Dying without a Will can take on an entirely new meaning when there is more than just the division of assets at stake. Having children or dependents but no Will can mean that an estate can be distributed in a way that isn’t in line with the deceased’s wishes. More significantly, it means that provisions for the ongoing care of children will be determined by the courts, based on who is deemed to have ‘sufficient interest’ in the child.
So, what does this actually mean for the child, and how does this scenario play out in Australia?
A child’s entitlement to the intestate estate
Without a Will, the laws of intestacy dictate how an estate will be divided by the next of kin or the elected administrator. If both parents died intestate, this will simply involve distributing the estate based on the standard formula determined by the law in their State. Usually that means that all children (from past and present marriages) are entitled to equal shares of the estate.
This can be problematic because the formula doesn’t consider any special care that might be required by a particular child, or the costs associated with taking care of a younger, dependent child versus an older child who, for example, works full-time. In the case of children who are considered minors, they won’t receive their benefit until they turn 18.
The law is also unable to deal with sentimental heirlooms and that desire by a parent for a particular possession to be gifted to a specific child.
Guardianship of the child
If a Willmaker has minor children, they will typically appoint a testamentary guardian in their Will. In the event that one parent dies, the surviving parent becomes the sole guardian of the child or, in some states, becomes the guardian alongside any guardian appointed in the deceased parent’s Will.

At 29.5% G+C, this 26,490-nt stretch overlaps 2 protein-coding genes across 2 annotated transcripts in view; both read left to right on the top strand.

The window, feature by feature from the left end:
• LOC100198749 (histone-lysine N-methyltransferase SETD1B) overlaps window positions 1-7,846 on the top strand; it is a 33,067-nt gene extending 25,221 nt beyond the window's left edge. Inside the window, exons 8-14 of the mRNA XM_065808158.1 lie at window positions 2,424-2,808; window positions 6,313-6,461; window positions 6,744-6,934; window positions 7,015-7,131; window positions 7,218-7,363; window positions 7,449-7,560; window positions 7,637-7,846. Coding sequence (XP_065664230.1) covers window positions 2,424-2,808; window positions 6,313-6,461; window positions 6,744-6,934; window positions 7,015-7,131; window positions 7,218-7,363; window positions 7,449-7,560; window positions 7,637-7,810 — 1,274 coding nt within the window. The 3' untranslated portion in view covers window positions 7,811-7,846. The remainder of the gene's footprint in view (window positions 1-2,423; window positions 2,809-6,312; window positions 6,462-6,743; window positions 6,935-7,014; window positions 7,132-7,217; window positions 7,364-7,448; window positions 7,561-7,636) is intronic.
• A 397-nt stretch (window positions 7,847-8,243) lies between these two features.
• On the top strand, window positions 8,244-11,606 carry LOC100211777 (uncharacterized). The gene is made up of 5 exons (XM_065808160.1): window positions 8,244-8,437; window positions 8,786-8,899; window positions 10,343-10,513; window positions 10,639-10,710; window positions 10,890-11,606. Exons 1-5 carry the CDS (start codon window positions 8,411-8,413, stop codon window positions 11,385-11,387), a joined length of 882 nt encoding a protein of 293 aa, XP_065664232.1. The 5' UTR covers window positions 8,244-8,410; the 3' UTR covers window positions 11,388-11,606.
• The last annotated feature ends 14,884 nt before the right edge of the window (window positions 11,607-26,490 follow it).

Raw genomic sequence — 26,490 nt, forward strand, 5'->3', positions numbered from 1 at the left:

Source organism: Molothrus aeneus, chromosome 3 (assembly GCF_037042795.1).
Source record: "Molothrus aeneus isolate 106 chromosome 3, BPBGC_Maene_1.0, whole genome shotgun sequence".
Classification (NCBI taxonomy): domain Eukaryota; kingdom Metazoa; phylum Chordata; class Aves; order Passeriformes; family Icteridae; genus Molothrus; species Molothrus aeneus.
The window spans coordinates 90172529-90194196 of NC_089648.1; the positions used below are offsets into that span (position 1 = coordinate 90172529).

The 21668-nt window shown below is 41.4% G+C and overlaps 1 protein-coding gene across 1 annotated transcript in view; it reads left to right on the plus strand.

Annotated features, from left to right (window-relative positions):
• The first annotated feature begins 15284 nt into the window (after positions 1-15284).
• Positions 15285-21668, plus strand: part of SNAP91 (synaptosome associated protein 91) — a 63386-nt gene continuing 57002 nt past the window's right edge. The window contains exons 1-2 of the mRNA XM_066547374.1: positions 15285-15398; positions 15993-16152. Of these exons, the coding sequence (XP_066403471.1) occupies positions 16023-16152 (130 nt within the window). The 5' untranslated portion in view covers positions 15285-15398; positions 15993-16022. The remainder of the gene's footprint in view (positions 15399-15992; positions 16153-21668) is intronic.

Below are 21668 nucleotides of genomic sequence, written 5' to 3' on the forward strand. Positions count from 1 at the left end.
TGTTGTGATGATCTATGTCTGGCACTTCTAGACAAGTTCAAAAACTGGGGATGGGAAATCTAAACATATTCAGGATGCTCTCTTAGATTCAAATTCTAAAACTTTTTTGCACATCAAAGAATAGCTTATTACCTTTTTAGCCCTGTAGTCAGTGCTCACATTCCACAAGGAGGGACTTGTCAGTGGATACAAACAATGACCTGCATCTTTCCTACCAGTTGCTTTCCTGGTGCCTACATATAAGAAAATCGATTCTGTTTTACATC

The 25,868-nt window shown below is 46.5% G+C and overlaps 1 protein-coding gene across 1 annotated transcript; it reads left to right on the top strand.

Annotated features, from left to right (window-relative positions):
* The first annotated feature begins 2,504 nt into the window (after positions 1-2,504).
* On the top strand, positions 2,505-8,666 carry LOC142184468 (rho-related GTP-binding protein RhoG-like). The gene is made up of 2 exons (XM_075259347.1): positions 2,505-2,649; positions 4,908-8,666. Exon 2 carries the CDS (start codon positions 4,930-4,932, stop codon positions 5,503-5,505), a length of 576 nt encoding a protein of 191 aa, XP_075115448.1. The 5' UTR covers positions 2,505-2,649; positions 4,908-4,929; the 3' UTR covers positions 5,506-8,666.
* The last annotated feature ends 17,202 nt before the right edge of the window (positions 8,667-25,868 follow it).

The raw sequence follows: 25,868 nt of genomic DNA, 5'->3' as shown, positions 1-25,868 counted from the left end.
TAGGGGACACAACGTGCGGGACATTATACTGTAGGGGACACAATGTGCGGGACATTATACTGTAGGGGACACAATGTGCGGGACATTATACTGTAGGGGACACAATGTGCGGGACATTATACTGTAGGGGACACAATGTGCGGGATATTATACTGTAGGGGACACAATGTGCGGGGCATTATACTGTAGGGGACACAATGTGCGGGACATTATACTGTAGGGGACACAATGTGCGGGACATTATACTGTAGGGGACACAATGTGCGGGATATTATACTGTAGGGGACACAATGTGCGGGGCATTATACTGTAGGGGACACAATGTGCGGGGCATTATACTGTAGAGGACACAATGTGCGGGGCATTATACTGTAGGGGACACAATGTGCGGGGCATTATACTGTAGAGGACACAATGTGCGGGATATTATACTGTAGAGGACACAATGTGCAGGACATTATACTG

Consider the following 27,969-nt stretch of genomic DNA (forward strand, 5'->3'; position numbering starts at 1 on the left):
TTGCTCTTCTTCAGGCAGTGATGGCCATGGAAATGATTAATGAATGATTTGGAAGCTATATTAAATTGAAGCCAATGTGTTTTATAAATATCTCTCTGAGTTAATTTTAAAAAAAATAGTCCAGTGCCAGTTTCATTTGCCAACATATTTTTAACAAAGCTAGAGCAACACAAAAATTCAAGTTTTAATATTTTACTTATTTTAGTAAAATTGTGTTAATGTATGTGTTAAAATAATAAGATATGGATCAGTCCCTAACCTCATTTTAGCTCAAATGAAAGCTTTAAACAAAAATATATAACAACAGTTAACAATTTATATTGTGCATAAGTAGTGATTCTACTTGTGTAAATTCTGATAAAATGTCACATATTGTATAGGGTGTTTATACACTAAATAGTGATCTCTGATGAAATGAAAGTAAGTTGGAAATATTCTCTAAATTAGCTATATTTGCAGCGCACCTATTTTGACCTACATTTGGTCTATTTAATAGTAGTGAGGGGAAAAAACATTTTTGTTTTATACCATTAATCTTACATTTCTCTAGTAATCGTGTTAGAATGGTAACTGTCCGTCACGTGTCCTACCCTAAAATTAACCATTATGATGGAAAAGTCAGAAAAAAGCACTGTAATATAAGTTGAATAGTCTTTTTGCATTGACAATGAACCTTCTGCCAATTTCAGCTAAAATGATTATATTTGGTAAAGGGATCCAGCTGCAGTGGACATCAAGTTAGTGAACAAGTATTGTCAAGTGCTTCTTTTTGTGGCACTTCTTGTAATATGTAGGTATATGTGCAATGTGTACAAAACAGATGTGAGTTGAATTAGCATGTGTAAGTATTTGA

If there is no surviving parent, and no guardian appointed by the parents, the Supreme Court can appoint a guardian.
A child’s guardian inherits a great deal of power and influence over the life of the child, and would ideally have the necessary time, age, energy, responsibility, values, income and loving bond to properly care for the child.
Legally, guardianship ceases when the child reaches 18 years of age.
The Court’s decision
The Family Law Act of Australia provides that any person with ‘sufficient interest’ can apply to the Family Court or Supreme Court for guardianship, if the decision does fall to the Court.
For children with separated parents, very strong-willed grandparents or other concerned family members, this can result in arguments between relatives as to who should be the legal guardian. This becomes a significant and costly (financially and emotionally) exercise, which can take a toll on all involved (and the relationships between them), not least of all, the child at the centre of everything.
In a scenario with multiple applicants, the Court has the power to appoint a person based on what it believes is in the ‘best interests of the child’.
If nobody makes an application to care for the child or to be their guardian, then the child may pass into the care of the State.
Despite even the best judgement of the Court, it can be difficult to truly say what is in the best interest of the child, if the true wishes of the parents are never known due to the absence of their Will.
When both parents die, a minor child can’t directly inherit any property or assets from an estate. The effect of this is compounded when there is no Will because there is a lack of provision for the handling and management of a minor’s inheritance by a guardian or trusted person.
By appointing a guardian in your Will you are making your wishes known, reducing any potential conflict between the family left behind. Without a legal Will in place, the courts may be left to decide what’s best for your children…and you mightn’t agree!
So, it goes without saying that writing a legal Will should be a top priority for any parents.
Disclaimer: The content of this blog is intended to provide a general guide to the subject matter. This blog should not be relied upon as legal, financial, accounting or tax advice.